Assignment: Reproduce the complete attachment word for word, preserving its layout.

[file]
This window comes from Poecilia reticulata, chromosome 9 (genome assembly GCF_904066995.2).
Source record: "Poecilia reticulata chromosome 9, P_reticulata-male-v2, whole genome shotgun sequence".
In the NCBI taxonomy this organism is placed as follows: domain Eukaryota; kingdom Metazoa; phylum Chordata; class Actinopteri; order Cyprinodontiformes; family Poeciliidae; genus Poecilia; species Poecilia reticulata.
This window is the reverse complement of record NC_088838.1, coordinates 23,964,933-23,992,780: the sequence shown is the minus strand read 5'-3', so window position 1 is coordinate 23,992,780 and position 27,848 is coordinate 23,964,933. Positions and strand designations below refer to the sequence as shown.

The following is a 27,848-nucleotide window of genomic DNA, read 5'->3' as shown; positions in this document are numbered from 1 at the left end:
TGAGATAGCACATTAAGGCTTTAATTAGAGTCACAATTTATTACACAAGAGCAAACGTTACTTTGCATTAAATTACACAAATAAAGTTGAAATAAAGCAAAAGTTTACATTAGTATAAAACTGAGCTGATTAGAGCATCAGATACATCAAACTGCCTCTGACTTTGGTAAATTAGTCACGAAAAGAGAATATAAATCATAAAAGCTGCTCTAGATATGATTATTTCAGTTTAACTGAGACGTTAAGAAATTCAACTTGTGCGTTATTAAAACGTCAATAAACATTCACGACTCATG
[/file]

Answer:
This window comes from Poecilia reticulata, chromosome 9 (genome assembly GCF_904066995.2).
Source record: "Poecilia reticulata chromosome 9, P_reticulata-male-v2, whole genome shotgun sequence".
In the NCBI taxonomy this organism is placed as follows: domain Eukaryota; kingdom Metazoa; phylum Chordata; class Actinopteri; order Cyprinodontiformes; family Poeciliidae; genus Poecilia; species Poecilia reticulata.
This window is the reverse complement of record NC_088838.1, coordinates 23,964,933-23,992,780: the sequence shown is the minus strand read 5'-3', so window position 1 is coordinate 23,992,780 and position 27,848 is coordinate 23,964,933. Positions and strand designations below refer to the sequence as shown.

The following is a 27,848-nucleotide window of genomic DNA, read 5'->3' as shown; positions in this document are numbered from 1 at the left end:
TGAGATAGCACATTAAGGCTTTAATTAGAGTCACAATTTATTACACAAGAGCAAACGTTACTTTGCATTAAATTACACAAATAAAGTTGAAATAAAGCAAAAGTTTACATTAGTATAAAACTGAGCTGATTAGAGCATCAGATACATCAAACTGCCTCTGACTTTGGTAAATTAGTCACGAAAAGAGAATATAAATCATAAAAGCTGCTCTAGATATGATTATTTCAGTTTAACTGAGACGTTAAGAAATTCAACTTGTGCGTTATTAAAACGTCAATAAACATTCACGACTCATG